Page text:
SEC cracks down on Spear & Jackson pump-and-dump scheme

LOSSES & LAWSUITS

The SEC has begun administrative and cease-and-desist proceedings against the company and its principal. It has already obtained injunctive relief against Dennis Crowley, the former chief executive officer of Spear & Jackson, for violations of the anti-fraud, registration and reporting provisions of the federal securities laws in connection with his role in the pump-and-dump scheme in 2005.

A pump-and-dump scheme, also known as hype and dump manipulation, involves the touting of a company's stock through false and misleading statements to the market-place. After pumping the stock, fraudsters make huge profits by selling their cheap stock into the market.

The cease-and-desist order alleges that between February 2002 and July 2003, Park, a registered broker-dealer with a disciplinary history, and Cantley executed numerous trades in Spear & Jackson stock, despite obvious red flags, for three companies located in the British Virgin Islands (BVI) Companies, which Crowley secretly controlled. Specifically, on several occasions, Crowley gave Park and Cantley sell orders for the BVI Companies' accounts. Park and Cantley filled these orders, even though each of these foreign-based accounts, which were rare for Park, required the written approval of at least two authorised individuals before any transaction could occur, and Crowley was not an authorised signatory.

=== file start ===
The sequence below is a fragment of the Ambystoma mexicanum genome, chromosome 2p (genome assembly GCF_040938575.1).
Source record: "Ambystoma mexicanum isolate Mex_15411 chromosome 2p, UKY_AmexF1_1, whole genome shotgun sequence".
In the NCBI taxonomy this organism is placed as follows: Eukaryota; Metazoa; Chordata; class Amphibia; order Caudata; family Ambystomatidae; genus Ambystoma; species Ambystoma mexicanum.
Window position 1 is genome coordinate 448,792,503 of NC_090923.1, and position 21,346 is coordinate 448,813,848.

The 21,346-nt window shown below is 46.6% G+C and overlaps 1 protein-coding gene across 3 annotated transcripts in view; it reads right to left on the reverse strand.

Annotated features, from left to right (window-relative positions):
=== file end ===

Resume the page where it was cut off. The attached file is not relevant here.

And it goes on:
Moreover, Park and Cantley executed Crowley's trades knowing he was the chief executive officer of Spear & Jackson, and that the BVI companies' accounts traded exclusively in Spear & Jackson stock, often buying and selling shares on a daily basis. Park and Cantley also knew that the BVI Companies were transferring large amounts of Spear & Jackson stock to a stock promoter, which was actively promoting Spear & Jackson, and Spear & Jackson's stock price was sharply increasing. During the relevant time period, Park and Cantley executed more than 200 trades in Spear & Jackson stock for the BVI Companies' accounts, which generated approximately $2.5 million in proceeds.

Park also failed to report suspicious transactions in Spear & Jackson stock by filing SARs with the Financial Crimes Enforcement Network, as required by regulations implementing the Bank Secrecy Act.

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